Coronavirus: Global economic collapse inevitable

By Ernst Wolff.

The Corona virus is scaring people around the globe. Not without good reason, because there are increasing signs that the world has to adjust to an exceptional situation both medically and economically.

China is already in an unprecedented historical situation. The government has quarantined a total of 400 million people, more than the entire population of the USA, and has practically shut down its own industry. The situation is unlikely to change in the near future.

China – trade giant and global supplier

The Foxconn factories, which produce for Apple in Shenzhen and Zhengzhou, have largely stopped working. Automobile manufacturers who rely on deliveries from China to maintain their own production are also reporting the first failures: After Hyundai already shut down all production in South Korea last week, Japanese car manufacturer Nissan is stopping production in Kyushu, while Fiat-Chrysler is also suspending production at its Serbian plant in Kragujevac.

In addition, China is currently unavailable as a sales market for the entire global automotive industry – as a result of which, for example, the VW Group is sitting on forty percent of its vehicles intended for export.

The pharmaceutical industry is even more dependent on China: 80 to 90 percent of the medicines sold worldwide are manufactured in China and India; 97 percent of the antibiotics sold in the USA come from China.

These simple numbers mean: The IT giant Apple will experience delivery shortfalls in the foreseeable future, employees in the automotive industry will have to adjust to short-time work and layoffs, and seriously ill people all over the world will have to expect considerable shortages in the supply of medicines.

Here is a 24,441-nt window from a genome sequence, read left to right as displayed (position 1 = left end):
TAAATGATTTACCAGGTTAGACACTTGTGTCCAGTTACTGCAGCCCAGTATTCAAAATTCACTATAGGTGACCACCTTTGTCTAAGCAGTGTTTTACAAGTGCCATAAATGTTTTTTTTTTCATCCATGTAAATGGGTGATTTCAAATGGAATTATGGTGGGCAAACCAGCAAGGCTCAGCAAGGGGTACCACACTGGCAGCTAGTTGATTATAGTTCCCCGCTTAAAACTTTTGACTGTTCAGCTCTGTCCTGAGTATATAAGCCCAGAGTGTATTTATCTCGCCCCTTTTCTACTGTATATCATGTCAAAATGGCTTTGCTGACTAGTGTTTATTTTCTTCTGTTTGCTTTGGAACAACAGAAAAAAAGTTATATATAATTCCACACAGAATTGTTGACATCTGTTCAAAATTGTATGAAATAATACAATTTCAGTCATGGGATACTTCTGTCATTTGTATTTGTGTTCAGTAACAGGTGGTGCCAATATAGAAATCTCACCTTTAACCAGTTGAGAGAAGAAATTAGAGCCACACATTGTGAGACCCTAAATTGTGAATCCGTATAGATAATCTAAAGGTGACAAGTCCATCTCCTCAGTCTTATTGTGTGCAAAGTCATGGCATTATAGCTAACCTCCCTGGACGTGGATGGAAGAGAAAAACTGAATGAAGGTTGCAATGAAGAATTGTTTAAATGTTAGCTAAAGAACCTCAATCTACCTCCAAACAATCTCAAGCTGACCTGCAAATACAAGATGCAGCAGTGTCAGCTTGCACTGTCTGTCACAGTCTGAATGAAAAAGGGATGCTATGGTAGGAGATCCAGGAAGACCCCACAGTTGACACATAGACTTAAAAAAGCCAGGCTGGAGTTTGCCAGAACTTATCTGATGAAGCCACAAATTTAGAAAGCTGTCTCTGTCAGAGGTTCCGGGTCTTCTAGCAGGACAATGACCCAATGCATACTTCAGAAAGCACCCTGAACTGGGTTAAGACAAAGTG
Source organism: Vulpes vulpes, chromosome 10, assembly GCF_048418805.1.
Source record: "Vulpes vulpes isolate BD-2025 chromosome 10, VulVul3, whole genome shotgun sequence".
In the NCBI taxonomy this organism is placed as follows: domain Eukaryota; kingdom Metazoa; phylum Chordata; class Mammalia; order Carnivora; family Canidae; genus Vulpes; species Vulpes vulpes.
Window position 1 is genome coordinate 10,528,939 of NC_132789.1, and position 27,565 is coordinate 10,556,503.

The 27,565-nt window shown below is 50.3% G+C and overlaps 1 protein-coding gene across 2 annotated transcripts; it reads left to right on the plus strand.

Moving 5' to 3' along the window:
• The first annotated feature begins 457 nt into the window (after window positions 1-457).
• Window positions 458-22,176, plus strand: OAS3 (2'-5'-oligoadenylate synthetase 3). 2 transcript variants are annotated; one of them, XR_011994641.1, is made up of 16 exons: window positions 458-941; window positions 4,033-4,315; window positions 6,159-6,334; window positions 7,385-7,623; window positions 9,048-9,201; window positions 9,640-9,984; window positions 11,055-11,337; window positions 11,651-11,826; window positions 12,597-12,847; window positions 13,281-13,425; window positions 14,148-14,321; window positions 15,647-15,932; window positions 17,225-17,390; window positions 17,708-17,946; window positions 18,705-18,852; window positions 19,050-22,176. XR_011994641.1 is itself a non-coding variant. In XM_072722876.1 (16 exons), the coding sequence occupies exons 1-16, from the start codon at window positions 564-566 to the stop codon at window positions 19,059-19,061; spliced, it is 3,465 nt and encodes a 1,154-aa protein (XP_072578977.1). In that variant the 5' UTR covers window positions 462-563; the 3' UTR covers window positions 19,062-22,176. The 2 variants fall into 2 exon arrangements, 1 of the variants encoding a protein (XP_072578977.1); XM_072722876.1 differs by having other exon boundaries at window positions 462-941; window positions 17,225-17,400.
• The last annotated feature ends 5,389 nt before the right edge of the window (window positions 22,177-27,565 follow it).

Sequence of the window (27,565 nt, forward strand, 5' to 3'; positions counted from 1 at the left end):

China drags the world down into the abyss

But that is by far not everything. With the New Silk Road, China is currently running the largest economic project in the entire history of mankind and has already invested hundreds of trillion yuan in more than sixty countries. Every delay in the completion of ongoing projects costs the country horrendous sums of money and means unforeseen loss of wages for employees.

The financial markets ignore the dangers – and in this way increase them

Despite these bad news, the global financial markets have not begun to respond to the threat of the coronavirus. On the contrary: While risks are increasing, share prices are not falling. In fact, they are continuing their upward trend undeterred.

But this is not because major investors do not see the dangers. Rather, it is a consequence of the central banks’ policy: after having kept the system artificially alive for twelve years by injecting money, they must continue to support it at all costs, since – like a drug addict – it would collapse without a constantly increasing dose of fresh money. At the same time, the central banks promise to rescue major investors in the event of bad speculation because they are “too big to fail” – thus creating a self-reinforcing spiral of increasingly irrational speculation.

The reason why the whole thing seems so absurd is that stock markets are normally the indicators of risk. Nevertheless, the current rise cannot continue indefinitely, because the entire system has a sensitive weakness: it is based on human trust. On the day that this trust disappears on a mass scale, the global financial system will collapse without warning.

When will that be…?

Perhaps sooner than many suspect. Unless a miracle happens in China, a prolonged economic standstill for several weeks will be enough to bring about the collapse. Should it not happen, a possible spread of the virus in Africa, for example, could become a catalyst. Because of the lack of medical care in almost all African countries, Europe would then have to expect a wave of refugees that would overshadow everything that the continent has experienced so far, and which could possibly lead not only to a financial collapse but even to the collapse of entire social systems.


Thanks to the author for the right to publish.


Picture reference: Poring Studio / shutterstock


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